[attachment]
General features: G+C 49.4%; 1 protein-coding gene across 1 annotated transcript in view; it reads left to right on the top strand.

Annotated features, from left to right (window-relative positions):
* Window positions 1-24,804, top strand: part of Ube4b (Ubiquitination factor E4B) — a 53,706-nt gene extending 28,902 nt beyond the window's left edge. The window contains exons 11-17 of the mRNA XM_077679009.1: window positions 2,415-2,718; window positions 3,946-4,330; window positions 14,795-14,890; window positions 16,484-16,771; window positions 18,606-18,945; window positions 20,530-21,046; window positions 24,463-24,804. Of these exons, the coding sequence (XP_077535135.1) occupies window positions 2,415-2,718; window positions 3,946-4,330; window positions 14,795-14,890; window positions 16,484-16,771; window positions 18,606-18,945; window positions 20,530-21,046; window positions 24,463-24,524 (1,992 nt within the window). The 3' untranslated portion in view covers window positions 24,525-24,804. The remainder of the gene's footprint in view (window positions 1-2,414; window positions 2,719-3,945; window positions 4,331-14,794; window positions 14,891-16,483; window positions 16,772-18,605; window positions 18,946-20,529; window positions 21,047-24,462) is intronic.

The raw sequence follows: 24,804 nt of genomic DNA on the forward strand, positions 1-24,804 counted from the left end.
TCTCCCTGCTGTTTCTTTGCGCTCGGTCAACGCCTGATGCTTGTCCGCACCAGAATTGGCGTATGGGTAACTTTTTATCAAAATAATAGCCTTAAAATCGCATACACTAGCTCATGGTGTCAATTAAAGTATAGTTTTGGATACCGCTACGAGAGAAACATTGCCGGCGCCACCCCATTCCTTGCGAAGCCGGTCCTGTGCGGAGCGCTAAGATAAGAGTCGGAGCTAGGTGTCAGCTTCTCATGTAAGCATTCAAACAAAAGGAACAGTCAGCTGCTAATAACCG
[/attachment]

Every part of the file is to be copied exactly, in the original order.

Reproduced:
General features: G+C 49.4%; 1 protein-coding gene across 1 annotated transcript in view; it reads left to right on the top strand.

Annotated features, from left to right (window-relative positions):
* Window positions 1-24,804, top strand: part of Ube4b (Ubiquitination factor E4B) — a 53,706-nt gene extending 28,902 nt beyond the window's left edge. The window contains exons 11-17 of the mRNA XM_077679009.1: window positions 2,415-2,718; window positions 3,946-4,330; window positions 14,795-14,890; window positions 16,484-16,771; window positions 18,606-18,945; window positions 20,530-21,046; window positions 24,463-24,804. Of these exons, the coding sequence (XP_077535135.1) occupies window positions 2,415-2,718; window positions 3,946-4,330; window positions 14,795-14,890; window positions 16,484-16,771; window positions 18,606-18,945; window positions 20,530-21,046; window positions 24,463-24,524 (1,992 nt within the window). The 3' untranslated portion in view covers window positions 24,525-24,804. The remainder of the gene's footprint in view (window positions 1-2,414; window positions 2,719-3,945; window positions 4,331-14,794; window positions 14,891-16,483; window positions 16,772-18,605; window positions 18,946-20,529; window positions 21,047-24,462) is intronic.

The raw sequence follows: 24,804 nt of genomic DNA on the forward strand, positions 1-24,804 counted from the left end.
TCTCCCTGCTGTTTCTTTGCGCTCGGTCAACGCCTGATGCTTGTCCGCACCAGAATTGGCGTATGGGTAACTTTTTATCAAAATAATAGCCTTAAAATCGCATACACTAGCTCATGGTGTCAATTAAAGTATAGTTTTGGATACCGCTACGAGAGAAACATTGCCGGCGCCACCCCATTCCTTGCGAAGCCGGTCCTGTGCGGAGCGCTAAGATAAGAGTCGGAGCTAGGTGTCAGCTTCTCATGTAAGCATTCAAACAAAAGGAACAGTCAGCTGCTAATAACCG